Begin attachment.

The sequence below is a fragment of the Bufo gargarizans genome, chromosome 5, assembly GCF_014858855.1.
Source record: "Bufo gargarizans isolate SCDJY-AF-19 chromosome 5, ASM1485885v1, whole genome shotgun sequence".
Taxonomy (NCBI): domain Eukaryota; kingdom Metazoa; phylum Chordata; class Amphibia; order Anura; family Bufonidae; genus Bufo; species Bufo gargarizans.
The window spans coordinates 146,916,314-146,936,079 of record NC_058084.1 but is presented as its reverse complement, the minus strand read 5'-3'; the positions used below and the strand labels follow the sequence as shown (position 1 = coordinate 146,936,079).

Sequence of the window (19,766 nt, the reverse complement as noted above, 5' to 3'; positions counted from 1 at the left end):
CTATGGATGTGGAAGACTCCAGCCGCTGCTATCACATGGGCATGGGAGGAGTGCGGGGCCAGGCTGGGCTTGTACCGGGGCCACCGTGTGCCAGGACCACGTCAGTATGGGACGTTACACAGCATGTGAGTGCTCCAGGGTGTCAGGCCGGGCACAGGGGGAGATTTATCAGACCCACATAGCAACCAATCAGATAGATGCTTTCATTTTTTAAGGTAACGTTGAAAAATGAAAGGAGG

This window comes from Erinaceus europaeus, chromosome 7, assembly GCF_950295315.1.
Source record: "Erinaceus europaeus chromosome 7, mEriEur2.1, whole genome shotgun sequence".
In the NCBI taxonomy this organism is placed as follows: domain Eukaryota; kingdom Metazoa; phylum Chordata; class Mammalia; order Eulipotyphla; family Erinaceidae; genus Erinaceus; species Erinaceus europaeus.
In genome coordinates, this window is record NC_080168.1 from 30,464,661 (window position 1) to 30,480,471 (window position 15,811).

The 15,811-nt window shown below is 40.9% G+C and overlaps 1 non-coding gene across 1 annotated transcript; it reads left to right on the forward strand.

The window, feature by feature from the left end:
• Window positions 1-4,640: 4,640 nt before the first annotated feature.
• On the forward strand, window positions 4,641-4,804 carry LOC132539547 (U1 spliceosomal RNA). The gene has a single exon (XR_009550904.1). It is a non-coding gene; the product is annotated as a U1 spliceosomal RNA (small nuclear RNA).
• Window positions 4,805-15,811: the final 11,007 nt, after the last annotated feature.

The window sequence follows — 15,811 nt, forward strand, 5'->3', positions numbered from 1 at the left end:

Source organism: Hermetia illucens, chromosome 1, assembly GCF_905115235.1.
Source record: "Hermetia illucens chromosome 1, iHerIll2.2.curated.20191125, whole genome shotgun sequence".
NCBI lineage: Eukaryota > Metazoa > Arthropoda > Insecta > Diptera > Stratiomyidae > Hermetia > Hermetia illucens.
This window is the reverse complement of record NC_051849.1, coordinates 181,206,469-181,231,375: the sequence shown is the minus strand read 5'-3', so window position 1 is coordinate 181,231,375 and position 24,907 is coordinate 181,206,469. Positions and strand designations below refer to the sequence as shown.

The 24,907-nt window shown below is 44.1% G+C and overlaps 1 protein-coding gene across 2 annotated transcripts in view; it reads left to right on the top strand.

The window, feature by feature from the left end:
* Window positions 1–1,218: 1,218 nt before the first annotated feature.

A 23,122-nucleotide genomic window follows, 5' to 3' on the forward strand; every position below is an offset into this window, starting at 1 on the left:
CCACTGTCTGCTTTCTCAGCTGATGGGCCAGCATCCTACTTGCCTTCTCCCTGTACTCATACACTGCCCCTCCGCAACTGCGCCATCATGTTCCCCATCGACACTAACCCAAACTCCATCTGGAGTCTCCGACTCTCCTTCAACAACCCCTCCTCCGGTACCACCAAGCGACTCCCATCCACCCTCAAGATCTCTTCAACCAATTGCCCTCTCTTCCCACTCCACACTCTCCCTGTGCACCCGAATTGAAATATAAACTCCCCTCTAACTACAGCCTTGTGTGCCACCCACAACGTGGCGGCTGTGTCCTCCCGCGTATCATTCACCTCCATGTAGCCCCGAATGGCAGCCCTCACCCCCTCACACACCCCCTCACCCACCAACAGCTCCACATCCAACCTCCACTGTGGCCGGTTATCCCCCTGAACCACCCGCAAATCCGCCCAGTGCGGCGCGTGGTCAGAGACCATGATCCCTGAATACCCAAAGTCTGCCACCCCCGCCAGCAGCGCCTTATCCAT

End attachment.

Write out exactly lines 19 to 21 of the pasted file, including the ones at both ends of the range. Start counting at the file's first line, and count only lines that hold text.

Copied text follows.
NCBI lineage: Eukaryota > Metazoa > Arthropoda > Insecta > Diptera > Stratiomyidae > Hermetia > Hermetia illucens.
This window is the reverse complement of record NC_051849.1, coordinates 181,206,469-181,231,375: the sequence shown is the minus strand read 5'-3', so window position 1 is coordinate 181,231,375 and position 24,907 is coordinate 181,206,469. Positions and strand designations below refer to the sequence as shown.

The 24,907-nt window shown below is 44.1% G+C and overlaps 1 protein-coding gene across 2 annotated transcripts in view; it reads left to right on the top strand.